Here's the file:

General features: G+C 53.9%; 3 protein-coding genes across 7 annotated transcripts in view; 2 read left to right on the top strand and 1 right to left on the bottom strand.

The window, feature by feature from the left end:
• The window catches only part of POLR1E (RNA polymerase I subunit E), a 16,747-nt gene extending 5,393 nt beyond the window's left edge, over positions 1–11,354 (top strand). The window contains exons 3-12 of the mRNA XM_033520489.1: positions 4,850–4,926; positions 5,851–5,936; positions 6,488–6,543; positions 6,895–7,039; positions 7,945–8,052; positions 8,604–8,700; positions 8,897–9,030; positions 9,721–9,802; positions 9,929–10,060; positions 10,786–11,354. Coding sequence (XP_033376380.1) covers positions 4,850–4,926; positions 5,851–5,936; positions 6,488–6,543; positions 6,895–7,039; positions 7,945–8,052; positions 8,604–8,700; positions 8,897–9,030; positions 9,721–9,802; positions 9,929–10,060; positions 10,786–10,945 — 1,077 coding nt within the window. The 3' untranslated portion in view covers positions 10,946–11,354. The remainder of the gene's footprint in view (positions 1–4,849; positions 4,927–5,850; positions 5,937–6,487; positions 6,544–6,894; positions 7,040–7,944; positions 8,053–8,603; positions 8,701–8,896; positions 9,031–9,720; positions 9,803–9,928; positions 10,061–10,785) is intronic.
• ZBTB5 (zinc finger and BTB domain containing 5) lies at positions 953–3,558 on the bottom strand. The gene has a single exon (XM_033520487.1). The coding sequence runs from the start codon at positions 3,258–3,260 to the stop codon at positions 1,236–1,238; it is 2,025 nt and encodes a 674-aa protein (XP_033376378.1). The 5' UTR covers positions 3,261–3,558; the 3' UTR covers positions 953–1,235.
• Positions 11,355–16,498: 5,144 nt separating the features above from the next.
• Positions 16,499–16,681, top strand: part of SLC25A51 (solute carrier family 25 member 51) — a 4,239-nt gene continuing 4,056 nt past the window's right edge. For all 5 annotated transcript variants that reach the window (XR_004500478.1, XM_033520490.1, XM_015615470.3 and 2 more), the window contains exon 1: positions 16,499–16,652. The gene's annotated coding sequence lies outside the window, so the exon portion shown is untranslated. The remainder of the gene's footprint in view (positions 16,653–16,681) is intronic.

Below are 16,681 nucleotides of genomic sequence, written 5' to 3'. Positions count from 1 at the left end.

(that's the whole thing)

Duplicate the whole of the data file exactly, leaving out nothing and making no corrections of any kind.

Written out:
General features: G+C 53.9%; 3 protein-coding genes across 7 annotated transcripts in view; 2 read left to right on the top strand and 1 right to left on the bottom strand.

The window, feature by feature from the left end:
• The window catches only part of POLR1E (RNA polymerase I subunit E), a 16,747-nt gene extending 5,393 nt beyond the window's left edge, over positions 1–11,354 (top strand). The window contains exons 3-12 of the mRNA XM_033520489.1: positions 4,850–4,926; positions 5,851–5,936; positions 6,488–6,543; positions 6,895–7,039; positions 7,945–8,052; positions 8,604–8,700; positions 8,897–9,030; positions 9,721–9,802; positions 9,929–10,060; positions 10,786–11,354. Coding sequence (XP_033376380.1) covers positions 4,850–4,926; positions 5,851–5,936; positions 6,488–6,543; positions 6,895–7,039; positions 7,945–8,052; positions 8,604–8,700; positions 8,897–9,030; positions 9,721–9,802; positions 9,929–10,060; positions 10,786–10,945 — 1,077 coding nt within the window. The 3' untranslated portion in view covers positions 10,946–11,354. The remainder of the gene's footprint in view (positions 1–4,849; positions 4,927–5,850; positions 5,937–6,487; positions 6,544–6,894; positions 7,040–7,944; positions 8,053–8,603; positions 8,701–8,896; positions 9,031–9,720; positions 9,803–9,928; positions 10,061–10,785) is intronic.
• ZBTB5 (zinc finger and BTB domain containing 5) lies at positions 953–3,558 on the bottom strand. The gene has a single exon (XM_033520487.1). The coding sequence runs from the start codon at positions 3,258–3,260 to the stop codon at positions 1,236–1,238; it is 2,025 nt and encodes a 674-aa protein (XP_033376378.1). The 5' UTR covers positions 3,261–3,558; the 3' UTR covers positions 953–1,235.
• Positions 11,355–16,498: 5,144 nt separating the features above from the next.
• Positions 16,499–16,681, top strand: part of SLC25A51 (solute carrier family 25 member 51) — a 4,239-nt gene continuing 4,056 nt past the window's right edge. For all 5 annotated transcript variants that reach the window (XR_004500478.1, XM_033520490.1, XM_015615470.3 and 2 more), the window contains exon 1: positions 16,499–16,652. The gene's annotated coding sequence lies outside the window, so the exon portion shown is untranslated. The remainder of the gene's footprint in view (positions 16,653–16,681) is intronic.

Below are 16,681 nucleotides of genomic sequence, written 5' to 3'. Positions count from 1 at the left end.